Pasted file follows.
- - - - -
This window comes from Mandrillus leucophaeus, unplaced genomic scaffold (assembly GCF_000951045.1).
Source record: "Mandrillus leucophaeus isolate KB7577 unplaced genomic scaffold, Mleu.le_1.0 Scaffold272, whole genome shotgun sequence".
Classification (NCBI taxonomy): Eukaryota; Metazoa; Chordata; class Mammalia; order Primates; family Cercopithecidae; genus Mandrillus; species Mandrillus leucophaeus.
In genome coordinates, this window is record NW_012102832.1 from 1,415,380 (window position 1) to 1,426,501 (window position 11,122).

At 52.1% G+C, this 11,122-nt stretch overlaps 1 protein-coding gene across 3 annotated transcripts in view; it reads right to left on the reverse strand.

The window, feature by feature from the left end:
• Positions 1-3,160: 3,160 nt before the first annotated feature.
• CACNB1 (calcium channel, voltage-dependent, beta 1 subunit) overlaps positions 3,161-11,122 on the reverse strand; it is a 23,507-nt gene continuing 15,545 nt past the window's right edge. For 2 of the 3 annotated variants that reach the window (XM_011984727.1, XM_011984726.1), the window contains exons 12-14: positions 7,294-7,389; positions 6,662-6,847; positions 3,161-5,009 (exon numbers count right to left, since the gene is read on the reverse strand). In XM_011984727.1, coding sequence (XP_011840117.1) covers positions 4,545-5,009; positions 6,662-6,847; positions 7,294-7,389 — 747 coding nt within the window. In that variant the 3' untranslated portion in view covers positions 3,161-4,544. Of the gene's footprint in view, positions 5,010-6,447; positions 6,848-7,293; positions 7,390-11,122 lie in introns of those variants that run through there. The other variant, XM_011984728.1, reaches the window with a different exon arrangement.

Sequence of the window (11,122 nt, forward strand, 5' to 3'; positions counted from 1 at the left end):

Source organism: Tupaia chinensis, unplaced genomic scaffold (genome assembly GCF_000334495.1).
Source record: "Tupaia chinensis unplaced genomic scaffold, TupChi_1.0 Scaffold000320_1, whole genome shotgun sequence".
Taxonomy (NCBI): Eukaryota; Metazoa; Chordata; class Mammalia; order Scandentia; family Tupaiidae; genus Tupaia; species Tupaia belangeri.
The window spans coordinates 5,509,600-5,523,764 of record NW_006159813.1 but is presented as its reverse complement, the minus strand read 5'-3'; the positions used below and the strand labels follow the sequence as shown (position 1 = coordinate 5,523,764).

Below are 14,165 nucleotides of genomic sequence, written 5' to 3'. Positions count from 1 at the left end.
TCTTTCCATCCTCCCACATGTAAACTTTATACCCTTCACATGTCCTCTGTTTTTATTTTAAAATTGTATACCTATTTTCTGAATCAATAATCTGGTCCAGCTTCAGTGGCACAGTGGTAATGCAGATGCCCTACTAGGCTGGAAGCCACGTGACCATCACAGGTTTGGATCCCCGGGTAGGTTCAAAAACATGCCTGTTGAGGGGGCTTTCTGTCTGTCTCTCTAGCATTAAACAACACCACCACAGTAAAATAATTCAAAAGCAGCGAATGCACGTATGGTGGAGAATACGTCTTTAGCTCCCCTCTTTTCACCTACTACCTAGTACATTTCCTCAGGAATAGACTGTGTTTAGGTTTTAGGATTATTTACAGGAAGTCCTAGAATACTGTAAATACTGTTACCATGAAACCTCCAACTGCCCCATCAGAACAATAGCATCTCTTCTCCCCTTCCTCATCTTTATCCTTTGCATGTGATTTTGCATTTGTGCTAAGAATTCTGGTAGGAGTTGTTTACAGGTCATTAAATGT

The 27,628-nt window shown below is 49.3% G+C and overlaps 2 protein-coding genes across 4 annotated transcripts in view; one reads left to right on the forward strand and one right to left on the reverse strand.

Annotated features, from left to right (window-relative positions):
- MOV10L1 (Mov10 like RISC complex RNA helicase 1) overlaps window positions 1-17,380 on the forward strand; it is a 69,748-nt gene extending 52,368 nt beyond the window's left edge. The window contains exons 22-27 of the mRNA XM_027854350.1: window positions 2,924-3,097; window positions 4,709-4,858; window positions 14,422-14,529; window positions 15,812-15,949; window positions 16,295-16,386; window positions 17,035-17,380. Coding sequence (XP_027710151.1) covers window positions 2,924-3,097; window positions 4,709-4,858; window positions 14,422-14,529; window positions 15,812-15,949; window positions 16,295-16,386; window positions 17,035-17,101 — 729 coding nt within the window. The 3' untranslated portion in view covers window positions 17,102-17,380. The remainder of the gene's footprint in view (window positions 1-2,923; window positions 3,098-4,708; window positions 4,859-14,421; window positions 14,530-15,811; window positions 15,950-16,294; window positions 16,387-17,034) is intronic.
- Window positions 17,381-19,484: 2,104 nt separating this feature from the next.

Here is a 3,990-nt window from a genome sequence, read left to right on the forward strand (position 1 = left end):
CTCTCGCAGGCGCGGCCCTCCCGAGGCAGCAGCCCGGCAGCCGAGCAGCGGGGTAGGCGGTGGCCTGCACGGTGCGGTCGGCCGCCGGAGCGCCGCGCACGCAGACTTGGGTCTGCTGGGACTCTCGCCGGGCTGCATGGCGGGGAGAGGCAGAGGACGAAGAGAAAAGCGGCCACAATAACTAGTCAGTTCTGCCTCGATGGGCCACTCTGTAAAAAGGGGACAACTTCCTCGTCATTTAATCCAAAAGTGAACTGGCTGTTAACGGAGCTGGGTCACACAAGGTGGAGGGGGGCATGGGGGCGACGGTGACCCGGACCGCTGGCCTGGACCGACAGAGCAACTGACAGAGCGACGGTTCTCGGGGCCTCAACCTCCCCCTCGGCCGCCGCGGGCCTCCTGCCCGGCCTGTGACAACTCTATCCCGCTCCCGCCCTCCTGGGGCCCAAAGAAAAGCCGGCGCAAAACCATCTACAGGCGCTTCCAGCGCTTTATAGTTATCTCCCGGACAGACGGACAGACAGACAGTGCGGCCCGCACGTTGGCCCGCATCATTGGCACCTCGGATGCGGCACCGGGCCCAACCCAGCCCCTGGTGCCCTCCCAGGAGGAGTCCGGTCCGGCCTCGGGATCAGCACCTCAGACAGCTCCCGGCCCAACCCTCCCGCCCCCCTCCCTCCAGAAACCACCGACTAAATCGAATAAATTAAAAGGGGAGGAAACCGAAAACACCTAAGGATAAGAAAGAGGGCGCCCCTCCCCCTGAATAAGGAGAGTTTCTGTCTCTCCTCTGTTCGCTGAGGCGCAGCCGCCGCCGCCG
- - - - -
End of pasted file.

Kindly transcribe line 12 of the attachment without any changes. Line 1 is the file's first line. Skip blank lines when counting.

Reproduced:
Taxonomy (NCBI): Eukaryota; Metazoa; Chordata; class Mammalia; order Scandentia; family Tupaiidae; genus Tupaia; species Tupaia belangeri.